Press release from 1st Assembly District of California
AB 2029 extends effort to streamline fuel reductions
SACRAMENTO — A bill extending a California law that reduces the paperwork burden on landowners working to thin their forests in fire-prone regions of the state has been signed into law.
Assembly Bill 2029, authored by Assemblyman Brian Dahle, R-Bieber, extends a pilot program created in 2013 by Dahle’s AB 744. The law grants landowners exemptions from the requirement to file a Timber Harvest Plan for small-scale thinning projects that cut trees up to 24 inches in diameter, preserving larger trees and making room for them to grow. The pilot program targets regions of California at high risk of wildfires.
“This program is still new,” Dahle said, “but I’ve heard from multiple landowners in Northern California that it is a critical tool. The cost of preparing a Timber Harvest Plan makes basic forest maintenance — the work we want to encourage for long-term health of the trees — a money-loser. Streamlining the bureaucratic burdens makes this work affordable for landowners. And doing that creates jobs in rural California.”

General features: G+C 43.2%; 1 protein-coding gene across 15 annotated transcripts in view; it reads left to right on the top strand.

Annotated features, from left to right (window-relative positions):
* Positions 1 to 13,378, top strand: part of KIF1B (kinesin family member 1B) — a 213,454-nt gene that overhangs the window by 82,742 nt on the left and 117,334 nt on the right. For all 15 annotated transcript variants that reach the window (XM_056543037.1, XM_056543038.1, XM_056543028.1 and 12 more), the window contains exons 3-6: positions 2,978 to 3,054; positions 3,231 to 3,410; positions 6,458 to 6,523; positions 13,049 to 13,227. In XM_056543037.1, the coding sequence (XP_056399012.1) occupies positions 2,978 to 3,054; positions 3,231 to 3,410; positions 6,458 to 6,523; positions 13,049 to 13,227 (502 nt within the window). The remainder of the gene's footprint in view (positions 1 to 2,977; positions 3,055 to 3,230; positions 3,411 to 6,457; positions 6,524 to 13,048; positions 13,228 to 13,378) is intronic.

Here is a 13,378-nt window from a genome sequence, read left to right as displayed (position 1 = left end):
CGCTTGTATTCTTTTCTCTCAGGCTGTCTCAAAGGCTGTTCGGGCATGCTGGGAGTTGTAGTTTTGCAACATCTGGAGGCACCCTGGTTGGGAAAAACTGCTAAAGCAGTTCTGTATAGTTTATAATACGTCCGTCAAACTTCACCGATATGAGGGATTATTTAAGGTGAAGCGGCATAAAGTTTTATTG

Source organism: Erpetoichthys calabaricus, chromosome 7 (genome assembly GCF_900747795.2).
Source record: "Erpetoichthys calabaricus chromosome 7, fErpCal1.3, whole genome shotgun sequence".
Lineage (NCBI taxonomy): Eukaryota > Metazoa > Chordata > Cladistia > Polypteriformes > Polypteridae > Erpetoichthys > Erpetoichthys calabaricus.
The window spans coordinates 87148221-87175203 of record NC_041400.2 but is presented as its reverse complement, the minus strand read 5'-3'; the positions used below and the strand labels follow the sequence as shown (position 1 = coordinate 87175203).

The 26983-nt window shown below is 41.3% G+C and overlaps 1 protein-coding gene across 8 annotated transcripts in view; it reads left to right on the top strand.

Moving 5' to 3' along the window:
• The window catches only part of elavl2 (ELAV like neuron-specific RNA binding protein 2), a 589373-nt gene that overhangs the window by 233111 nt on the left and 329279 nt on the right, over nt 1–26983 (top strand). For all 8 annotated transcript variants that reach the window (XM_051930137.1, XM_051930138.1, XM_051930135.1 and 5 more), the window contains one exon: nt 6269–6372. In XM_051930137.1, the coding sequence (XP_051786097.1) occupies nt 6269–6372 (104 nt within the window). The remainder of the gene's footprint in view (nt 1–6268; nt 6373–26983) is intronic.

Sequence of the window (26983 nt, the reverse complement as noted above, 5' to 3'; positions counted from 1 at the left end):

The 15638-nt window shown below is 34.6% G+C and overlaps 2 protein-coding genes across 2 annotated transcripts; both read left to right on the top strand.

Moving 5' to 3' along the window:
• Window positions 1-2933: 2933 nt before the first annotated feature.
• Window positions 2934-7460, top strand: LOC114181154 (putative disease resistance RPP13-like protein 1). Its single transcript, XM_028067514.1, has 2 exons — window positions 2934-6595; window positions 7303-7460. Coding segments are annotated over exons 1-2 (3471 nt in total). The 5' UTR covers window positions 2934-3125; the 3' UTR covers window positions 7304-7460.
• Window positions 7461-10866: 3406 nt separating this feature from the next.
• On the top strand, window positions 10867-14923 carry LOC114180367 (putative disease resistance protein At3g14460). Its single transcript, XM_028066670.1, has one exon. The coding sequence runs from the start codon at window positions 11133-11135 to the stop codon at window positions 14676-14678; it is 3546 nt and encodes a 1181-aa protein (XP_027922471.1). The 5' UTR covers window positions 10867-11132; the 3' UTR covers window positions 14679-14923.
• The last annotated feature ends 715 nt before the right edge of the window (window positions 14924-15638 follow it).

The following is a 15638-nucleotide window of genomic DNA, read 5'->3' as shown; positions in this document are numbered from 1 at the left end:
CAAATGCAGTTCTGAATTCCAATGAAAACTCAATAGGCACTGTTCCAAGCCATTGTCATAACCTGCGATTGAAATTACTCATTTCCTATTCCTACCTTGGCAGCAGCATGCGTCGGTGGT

In addition to extending the pilot program through the year 2021, AB 2029 requires a study from the California Department of Forestry and Fire Protection on the use of the exemption, and creates a path toward expanding the largest trees that can be cut under the exemption from 24 inches to 26 inches, measured at 8 inches from the ground.
“We need to strike a balance so landowners don’t neglect their property because of the cost of regulation,” Dahle said. “I’ve seen these projects on the ground. The results make me confident this is a path that allows sound forestry while protecting the environment. I thank my colleagues in the Legislature for their support and Governor Brown for his signature.”